Last week’s political circus reached a new level of Big Top.
Or three rings, as President Donald Trump hosted two Democratic leaders in the White House, debating border security and government shutdown — in public. House Minority Leader, soon-to-be Speaker Nancy Pelosi (D-Calif.) and Senate Minority Leader Charles E. Schumer (D-N.Y.) were somewhat uncomfortable with Donald Trump’s decision to hash out their differences in front of the cameras and the American people.
It was quite the comedy. Yet Vice President Mike Pence all but snored. While many pundits once again expressed their frustrations with a lack of solemn decorum from Trump, Pence provided not solemnity but somnolence.
The idea of government negotiations being done out in the open isn’t new. Transparency is good, if rarely practiced. But it did not take long for Mrs. Pelosi and Mr. Schumer to express alarm at this foray into Reality TV.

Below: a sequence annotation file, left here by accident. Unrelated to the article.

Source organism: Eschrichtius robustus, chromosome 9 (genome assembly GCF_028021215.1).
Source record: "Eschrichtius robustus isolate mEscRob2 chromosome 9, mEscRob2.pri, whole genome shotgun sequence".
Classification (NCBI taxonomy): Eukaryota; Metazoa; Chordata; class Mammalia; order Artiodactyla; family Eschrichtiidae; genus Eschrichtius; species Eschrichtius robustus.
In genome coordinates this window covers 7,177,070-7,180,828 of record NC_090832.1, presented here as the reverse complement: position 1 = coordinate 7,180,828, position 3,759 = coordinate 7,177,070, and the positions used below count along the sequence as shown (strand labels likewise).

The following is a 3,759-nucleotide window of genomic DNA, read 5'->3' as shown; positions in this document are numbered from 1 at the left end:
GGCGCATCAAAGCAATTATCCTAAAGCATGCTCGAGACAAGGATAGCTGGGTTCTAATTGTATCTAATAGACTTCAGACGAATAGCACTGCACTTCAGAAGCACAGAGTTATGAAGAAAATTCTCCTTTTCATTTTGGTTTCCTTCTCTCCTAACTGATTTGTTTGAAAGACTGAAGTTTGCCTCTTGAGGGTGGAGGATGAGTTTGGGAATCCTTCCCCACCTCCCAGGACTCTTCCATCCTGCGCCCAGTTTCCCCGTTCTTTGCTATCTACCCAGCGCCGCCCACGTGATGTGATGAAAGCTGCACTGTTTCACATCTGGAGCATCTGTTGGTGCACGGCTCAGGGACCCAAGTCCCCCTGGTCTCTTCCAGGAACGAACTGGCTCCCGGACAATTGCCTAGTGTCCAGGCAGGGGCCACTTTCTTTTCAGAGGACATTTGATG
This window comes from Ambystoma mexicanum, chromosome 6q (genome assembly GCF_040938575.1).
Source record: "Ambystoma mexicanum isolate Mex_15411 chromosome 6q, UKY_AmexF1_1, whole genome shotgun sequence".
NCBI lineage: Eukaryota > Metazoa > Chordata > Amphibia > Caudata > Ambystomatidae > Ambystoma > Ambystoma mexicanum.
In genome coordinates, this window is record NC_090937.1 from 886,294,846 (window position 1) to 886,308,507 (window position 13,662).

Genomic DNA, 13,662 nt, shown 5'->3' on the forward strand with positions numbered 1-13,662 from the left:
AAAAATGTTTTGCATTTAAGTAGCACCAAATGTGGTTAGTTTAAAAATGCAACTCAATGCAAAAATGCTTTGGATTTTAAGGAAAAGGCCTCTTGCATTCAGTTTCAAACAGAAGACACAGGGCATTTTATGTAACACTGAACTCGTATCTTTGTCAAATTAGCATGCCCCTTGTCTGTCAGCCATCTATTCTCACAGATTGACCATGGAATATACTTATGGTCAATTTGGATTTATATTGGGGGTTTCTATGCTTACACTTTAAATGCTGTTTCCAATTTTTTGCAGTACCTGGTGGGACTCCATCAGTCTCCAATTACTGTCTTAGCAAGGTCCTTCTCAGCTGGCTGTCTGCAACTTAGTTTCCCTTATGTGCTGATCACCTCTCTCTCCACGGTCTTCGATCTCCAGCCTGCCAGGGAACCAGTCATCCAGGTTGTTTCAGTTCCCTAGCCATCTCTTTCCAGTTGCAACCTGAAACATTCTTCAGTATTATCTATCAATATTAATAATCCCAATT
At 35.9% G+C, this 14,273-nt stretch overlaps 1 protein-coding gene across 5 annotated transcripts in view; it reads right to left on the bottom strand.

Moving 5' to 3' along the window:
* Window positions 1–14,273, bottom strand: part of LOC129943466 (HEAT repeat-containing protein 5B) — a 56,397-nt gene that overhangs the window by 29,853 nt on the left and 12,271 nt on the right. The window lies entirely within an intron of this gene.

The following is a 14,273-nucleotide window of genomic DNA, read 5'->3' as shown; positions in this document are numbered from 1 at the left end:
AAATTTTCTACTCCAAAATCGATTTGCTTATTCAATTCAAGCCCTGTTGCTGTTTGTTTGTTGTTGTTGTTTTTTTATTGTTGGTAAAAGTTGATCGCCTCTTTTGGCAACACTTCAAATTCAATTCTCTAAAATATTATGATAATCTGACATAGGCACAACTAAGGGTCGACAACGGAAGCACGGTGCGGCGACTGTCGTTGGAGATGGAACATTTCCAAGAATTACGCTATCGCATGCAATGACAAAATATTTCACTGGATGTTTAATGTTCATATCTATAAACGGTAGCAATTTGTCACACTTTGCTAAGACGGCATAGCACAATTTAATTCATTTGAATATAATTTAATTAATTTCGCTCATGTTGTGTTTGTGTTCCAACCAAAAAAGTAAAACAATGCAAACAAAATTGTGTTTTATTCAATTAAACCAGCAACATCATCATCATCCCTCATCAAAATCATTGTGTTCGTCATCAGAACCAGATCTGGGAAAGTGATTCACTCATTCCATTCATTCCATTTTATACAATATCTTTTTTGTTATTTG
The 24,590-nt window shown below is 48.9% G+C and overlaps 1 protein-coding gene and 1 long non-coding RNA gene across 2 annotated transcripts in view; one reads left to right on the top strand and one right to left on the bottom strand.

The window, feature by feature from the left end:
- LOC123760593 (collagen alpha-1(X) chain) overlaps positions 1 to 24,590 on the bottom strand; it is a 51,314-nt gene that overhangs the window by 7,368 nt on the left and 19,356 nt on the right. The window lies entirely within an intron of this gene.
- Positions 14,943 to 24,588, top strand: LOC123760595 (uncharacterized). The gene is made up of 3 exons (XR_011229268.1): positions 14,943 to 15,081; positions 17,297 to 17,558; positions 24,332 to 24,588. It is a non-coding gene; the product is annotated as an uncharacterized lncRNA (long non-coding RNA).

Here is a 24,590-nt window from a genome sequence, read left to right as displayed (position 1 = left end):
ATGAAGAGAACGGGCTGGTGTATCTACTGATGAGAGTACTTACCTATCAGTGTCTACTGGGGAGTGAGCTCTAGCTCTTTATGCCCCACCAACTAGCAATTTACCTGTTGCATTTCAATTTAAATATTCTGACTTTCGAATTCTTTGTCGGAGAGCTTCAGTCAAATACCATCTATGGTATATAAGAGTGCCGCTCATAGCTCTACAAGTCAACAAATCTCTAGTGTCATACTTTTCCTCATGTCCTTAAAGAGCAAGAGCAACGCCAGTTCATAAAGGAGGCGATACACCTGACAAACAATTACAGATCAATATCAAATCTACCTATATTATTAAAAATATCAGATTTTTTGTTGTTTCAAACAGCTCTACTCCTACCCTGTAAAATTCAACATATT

“We’re here to have a conversation the careful way,” Pelosi informed the president, “so I don’t think we should have a debate in front of the press on this.”
In olden days, Democrat President Grover Cleveland practiced political transparency when he was governor of New York (1883-1885), pointedly leaving the door to his office open whenever discussing any subject whatsoever with anyone.*
And let’s tip the hat to Mike Pence. Ridiculed when it came out that he would not meet in private with any woman not his wife, upon the arrival of #MeToo and the Kavanaugh hearings, Pence appeared genius.
If a sleepy one.
This is Common Sense. I’m Paul Jacob.
* Cleveland was not so transparent when, during a crisis in his second presidency, he secretly had his jaw operated upon in a boat in international waters.